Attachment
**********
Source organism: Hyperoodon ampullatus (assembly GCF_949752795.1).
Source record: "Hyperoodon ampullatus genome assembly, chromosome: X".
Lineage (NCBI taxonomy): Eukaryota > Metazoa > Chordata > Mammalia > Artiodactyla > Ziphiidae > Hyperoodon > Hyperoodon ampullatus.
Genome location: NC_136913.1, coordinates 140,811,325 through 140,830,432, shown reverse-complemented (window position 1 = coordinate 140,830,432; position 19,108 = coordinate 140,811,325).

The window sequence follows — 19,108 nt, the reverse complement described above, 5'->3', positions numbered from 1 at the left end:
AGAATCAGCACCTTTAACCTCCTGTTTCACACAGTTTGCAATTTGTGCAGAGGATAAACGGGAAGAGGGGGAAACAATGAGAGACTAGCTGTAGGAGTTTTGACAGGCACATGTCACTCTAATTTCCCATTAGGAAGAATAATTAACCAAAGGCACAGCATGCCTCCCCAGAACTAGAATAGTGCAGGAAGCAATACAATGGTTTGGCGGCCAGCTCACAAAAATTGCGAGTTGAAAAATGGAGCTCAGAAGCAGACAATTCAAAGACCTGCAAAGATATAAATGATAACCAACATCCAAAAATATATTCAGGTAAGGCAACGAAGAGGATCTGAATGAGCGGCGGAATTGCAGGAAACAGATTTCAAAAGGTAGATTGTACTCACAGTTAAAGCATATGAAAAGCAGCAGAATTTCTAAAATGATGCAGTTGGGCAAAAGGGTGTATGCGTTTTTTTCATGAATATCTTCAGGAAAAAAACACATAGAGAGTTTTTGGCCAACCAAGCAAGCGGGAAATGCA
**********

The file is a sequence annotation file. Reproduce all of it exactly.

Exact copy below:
Source organism: Hyperoodon ampullatus (assembly GCF_949752795.1).
Source record: "Hyperoodon ampullatus genome assembly, chromosome: X".
Lineage (NCBI taxonomy): Eukaryota > Metazoa > Chordata > Mammalia > Artiodactyla > Ziphiidae > Hyperoodon > Hyperoodon ampullatus.
Genome location: NC_136913.1, coordinates 140,811,325 through 140,830,432, shown reverse-complemented (window position 1 = coordinate 140,830,432; position 19,108 = coordinate 140,811,325).

The window sequence follows — 19,108 nt, the reverse complement described above, 5'->3', positions numbered from 1 at the left end:
AGAATCAGCACCTTTAACCTCCTGTTTCACACAGTTTGCAATTTGTGCAGAGGATAAACGGGAAGAGGGGGAAACAATGAGAGACTAGCTGTAGGAGTTTTGACAGGCACATGTCACTCTAATTTCCCATTAGGAAGAATAATTAACCAAAGGCACAGCATGCCTCCCCAGAACTAGAATAGTGCAGGAAGCAATACAATGGTTTGGCGGCCAGCTCACAAAAATTGCGAGTTGAAAAATGGAGCTCAGAAGCAGACAATTCAAAGACCTGCAAAGATATAAATGATAACCAACATCCAAAAATATATTCAGGTAAGGCAACGAAGAGGATCTGAATGAGCGGCGGAATTGCAGGAAACAGATTTCAAAAGGTAGATTGTACTCACAGTTAAAGCATATGAAAAGCAGCAGAATTTCTAAAATGATGCAGTTGGGCAAAAGGGTGTATGCGTTTTTTTCATGAATATCTTCAGGAAAAAAACACATAGAGAGTTTTTGGCCAACCAAGCAAGCGGGAAATGCA